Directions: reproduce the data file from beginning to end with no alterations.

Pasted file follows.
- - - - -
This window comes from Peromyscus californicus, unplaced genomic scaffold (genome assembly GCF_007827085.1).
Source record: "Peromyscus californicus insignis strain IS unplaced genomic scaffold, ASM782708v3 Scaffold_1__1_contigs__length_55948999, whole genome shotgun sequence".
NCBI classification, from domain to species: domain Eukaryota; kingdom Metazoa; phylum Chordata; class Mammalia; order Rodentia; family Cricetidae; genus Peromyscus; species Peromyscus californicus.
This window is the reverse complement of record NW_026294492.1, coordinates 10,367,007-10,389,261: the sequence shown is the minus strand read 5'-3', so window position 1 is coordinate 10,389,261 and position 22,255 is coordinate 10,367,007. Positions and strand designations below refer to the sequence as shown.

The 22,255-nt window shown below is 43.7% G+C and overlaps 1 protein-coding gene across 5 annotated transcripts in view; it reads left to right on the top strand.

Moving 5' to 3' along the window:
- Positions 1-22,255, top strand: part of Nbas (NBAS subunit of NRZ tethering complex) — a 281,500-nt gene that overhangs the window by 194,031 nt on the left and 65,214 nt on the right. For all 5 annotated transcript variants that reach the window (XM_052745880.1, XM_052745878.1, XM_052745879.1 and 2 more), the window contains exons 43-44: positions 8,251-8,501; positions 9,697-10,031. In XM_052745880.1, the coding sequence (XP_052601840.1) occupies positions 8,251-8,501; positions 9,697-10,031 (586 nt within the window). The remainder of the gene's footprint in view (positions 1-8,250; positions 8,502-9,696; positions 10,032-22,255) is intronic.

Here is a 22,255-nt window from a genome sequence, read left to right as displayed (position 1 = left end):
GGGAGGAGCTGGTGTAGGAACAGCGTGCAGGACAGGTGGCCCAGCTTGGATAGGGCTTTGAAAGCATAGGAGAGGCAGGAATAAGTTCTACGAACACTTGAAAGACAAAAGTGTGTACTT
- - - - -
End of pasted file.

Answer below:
This window comes from Peromyscus californicus, unplaced genomic scaffold (genome assembly GCF_007827085.1).
Source record: "Peromyscus californicus insignis strain IS unplaced genomic scaffold, ASM782708v3 Scaffold_1__1_contigs__length_55948999, whole genome shotgun sequence".
NCBI classification, from domain to species: domain Eukaryota; kingdom Metazoa; phylum Chordata; class Mammalia; order Rodentia; family Cricetidae; genus Peromyscus; species Peromyscus californicus.
This window is the reverse complement of record NW_026294492.1, coordinates 10,367,007-10,389,261: the sequence shown is the minus strand read 5'-3', so window position 1 is coordinate 10,389,261 and position 22,255 is coordinate 10,367,007. Positions and strand designations below refer to the sequence as shown.

The 22,255-nt window shown below is 43.7% G+C and overlaps 1 protein-coding gene across 5 annotated transcripts in view; it reads left to right on the top strand.

Moving 5' to 3' along the window:
- Positions 1-22,255, top strand: part of Nbas (NBAS subunit of NRZ tethering complex) — a 281,500-nt gene that overhangs the window by 194,031 nt on the left and 65,214 nt on the right. For all 5 annotated transcript variants that reach the window (XM_052745880.1, XM_052745878.1, XM_052745879.1 and 2 more), the window contains exons 43-44: positions 8,251-8,501; positions 9,697-10,031. In XM_052745880.1, the coding sequence (XP_052601840.1) occupies positions 8,251-8,501; positions 9,697-10,031 (586 nt within the window). The remainder of the gene's footprint in view (positions 1-8,250; positions 8,502-9,696; positions 10,032-22,255) is intronic.

Here is a 22,255-nt window from a genome sequence, read left to right as displayed (position 1 = left end):
GGGAGGAGCTGGTGTAGGAACAGCGTGCAGGACAGGTGGCCCAGCTTGGATAGGGCTTTGAAAGCATAGGAGAGGCAGGAATAAGTTCTACGAACACTTGAAAGACAAAAGTGTGTACTT